Sound bends light on a tiny chip

New University research involving computer chips could eventually help bolster wireless computing speeds.

Parker Lemke

Developmental computer chip technology engineered by University of Minnesota researchers could someday boost wireless communication speeds and aid scientists studying quantum physics.

The researchers created a single chip that generates and contains both sound and light waves, the first of which modulates the optical light waves used to carry information, said lead researcher and physics doctoral student Semere Tadesse.

The sound vibrations, generated like earthquake waves on the surface of the chip, alter the properties of the chip’s materials, Tadesse said. The light waves pass through the chip materials.

By modulating the light at a faster rate, researchers were able to increase the device’s capacity to carry information.

“We effectively bend the light,” Tadesse said.

The chip technology research, which was funded by the National Science Foundation and the Air Force Office of Scientific Research, was published in November.

The team used electron beams and nanofabrication techniques to create nanoscale transducers small enough to excite the sound waves at high frequencies, said electrical and computer engineering assistant professor Mo Li, who serves as Tadesse’s adviser.

“The higher the frequency, the smaller [and] finer the transducer has to be,” Li said, adding that the technology used is still budding.

Scientists have explored controlling light waves with sound vibrations for decades, Tadesse said, but they were always limited by bulky materials and slow modulation speeds.

In order to efficiently control the light waves, the researchers integrated optical circuits and acoustic devices on a single chip, Tadesse said.

“Everything is all about miniaturization,” he said. “You really want to have almost every functionality on the same device.”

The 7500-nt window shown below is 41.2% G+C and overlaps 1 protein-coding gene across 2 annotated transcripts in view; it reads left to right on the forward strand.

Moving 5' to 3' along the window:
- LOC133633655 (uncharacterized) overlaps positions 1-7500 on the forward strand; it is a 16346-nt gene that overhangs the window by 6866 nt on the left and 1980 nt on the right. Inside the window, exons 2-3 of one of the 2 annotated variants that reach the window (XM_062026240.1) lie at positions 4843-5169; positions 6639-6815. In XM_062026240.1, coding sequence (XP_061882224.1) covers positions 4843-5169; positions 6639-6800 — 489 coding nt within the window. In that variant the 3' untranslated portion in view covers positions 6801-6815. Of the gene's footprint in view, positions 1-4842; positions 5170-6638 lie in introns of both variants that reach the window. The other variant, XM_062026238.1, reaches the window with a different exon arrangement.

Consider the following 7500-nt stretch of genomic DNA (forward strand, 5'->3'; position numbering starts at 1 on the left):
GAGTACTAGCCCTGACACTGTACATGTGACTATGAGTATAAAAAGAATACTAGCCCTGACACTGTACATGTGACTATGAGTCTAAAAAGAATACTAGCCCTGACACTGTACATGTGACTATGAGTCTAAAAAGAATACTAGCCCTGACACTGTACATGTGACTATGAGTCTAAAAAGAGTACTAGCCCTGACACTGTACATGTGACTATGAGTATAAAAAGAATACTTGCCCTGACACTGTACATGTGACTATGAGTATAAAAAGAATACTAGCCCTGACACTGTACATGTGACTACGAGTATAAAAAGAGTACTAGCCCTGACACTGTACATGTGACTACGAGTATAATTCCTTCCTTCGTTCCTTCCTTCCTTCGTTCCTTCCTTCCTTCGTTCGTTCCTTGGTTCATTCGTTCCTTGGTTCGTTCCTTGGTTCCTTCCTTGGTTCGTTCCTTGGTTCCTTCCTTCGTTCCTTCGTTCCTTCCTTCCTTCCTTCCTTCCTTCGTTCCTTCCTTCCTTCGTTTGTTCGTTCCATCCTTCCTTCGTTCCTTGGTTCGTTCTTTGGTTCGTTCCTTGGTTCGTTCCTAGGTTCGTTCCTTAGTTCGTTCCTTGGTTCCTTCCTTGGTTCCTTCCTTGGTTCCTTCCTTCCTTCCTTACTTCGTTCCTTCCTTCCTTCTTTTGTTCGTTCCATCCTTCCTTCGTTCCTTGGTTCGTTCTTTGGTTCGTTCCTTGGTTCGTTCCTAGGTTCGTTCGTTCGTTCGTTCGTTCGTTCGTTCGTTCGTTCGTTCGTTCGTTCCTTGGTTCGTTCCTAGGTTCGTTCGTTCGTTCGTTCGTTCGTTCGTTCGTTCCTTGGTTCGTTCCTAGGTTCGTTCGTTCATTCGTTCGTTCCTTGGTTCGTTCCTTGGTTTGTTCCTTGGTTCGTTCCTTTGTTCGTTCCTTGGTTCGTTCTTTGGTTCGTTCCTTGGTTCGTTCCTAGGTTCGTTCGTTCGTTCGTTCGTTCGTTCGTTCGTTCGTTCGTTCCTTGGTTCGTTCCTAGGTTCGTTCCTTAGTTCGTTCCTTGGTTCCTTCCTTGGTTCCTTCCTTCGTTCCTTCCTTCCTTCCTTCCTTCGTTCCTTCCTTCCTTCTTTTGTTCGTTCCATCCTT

Optical technology already forms the backbone of the Internet, said electrical and computer engineering professor James Leger, and it was first used to connect computers across continents.

Now, the use of optical communication within computers or even chips is seen as a way to significantly boost their speed, he said. Unlike electronic signals, optical beams don’t disrupt each other when they cross, he said, which allows many signals to run simultaneously.

To harness optical technology for communication and computing, the chip must modulate the light wave by turning it on and off at rapid speeds, Leger said.

Transmitting signals with optical beams is more favorable than using a wire, he said, but getting modulators to work at such high frequencies is difficult in small devices.

The device Li and Tadesse worked on could help quicken modulation speeds, he said.

“You can turn it on and off tens of billions of times a second to send your information,” he said.

Tadesse is working to push that frequency even higher, Li said.

“Right now, we are [at] about 10 gigahertz,” Li said. “We want to push to 20 to 25 gigahertz.”

Tadesse said he and Li will also continue hunting for new applications for the technology.

“He shows me the general directions, and then I do the work,” Tadesse said. “There’s a lot of feedback between us.”